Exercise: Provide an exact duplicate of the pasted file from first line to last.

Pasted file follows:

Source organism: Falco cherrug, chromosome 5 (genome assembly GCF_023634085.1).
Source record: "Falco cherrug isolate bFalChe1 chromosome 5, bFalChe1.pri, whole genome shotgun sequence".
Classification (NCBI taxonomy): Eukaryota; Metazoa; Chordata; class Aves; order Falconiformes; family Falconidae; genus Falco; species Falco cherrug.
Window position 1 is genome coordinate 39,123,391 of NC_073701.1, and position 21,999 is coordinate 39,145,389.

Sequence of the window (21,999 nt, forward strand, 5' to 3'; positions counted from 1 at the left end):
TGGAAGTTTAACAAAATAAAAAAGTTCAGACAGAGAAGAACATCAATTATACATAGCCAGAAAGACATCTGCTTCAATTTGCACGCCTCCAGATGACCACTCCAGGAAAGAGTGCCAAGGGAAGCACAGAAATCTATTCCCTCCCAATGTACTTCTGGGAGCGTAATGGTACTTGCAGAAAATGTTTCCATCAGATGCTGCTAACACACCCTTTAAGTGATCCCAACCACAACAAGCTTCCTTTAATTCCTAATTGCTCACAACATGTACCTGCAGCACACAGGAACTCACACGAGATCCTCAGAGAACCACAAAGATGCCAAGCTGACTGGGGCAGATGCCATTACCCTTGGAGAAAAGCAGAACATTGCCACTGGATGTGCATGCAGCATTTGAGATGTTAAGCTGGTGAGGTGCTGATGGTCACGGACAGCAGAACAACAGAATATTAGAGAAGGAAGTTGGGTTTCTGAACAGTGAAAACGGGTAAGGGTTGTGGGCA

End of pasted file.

Source organism: Falco cherrug, chromosome 5 (genome assembly GCF_023634085.1).
Source record: "Falco cherrug isolate bFalChe1 chromosome 5, bFalChe1.pri, whole genome shotgun sequence".
Classification (NCBI taxonomy): Eukaryota; Metazoa; Chordata; class Aves; order Falconiformes; family Falconidae; genus Falco; species Falco cherrug.
Window position 1 is genome coordinate 39,123,391 of NC_073701.1, and position 21,999 is coordinate 39,145,389.

Sequence of the window (21,999 nt, forward strand, 5' to 3'; positions counted from 1 at the left end):
TGGAAGTTTAACAAAATAAAAAAGTTCAGACAGAGAAGAACATCAATTATACATAGCCAGAAAGACATCTGCTTCAATTTGCACGCCTCCAGATGACCACTCCAGGAAAGAGTGCCAAGGGAAGCACAGAAATCTATTCCCTCCCAATGTACTTCTGGGAGCGTAATGGTACTTGCAGAAAATGTTTCCATCAGATGCTGCTAACACACCCTTTAAGTGATCCCAACCACAACAAGCTTCCTTTAATTCCTAATTGCTCACAACATGTACCTGCAGCACACAGGAACTCACACGAGATCCTCAGAGAACCACAAAGATGCCAAGCTGACTGGGGCAGATGCCATTACCCTTGGAGAAAAGCAGAACATTGCCACTGGATGTGCATGCAGCATTTGAGATGTTAAGCTGGTGAGGTGCTGATGGTCACGGACAGCAGAACAACAGAATATTAGAGAAGGAAGTTGGGTTTCTGAACAGTGAAAACGGGTAAGGGTTGTGGGCA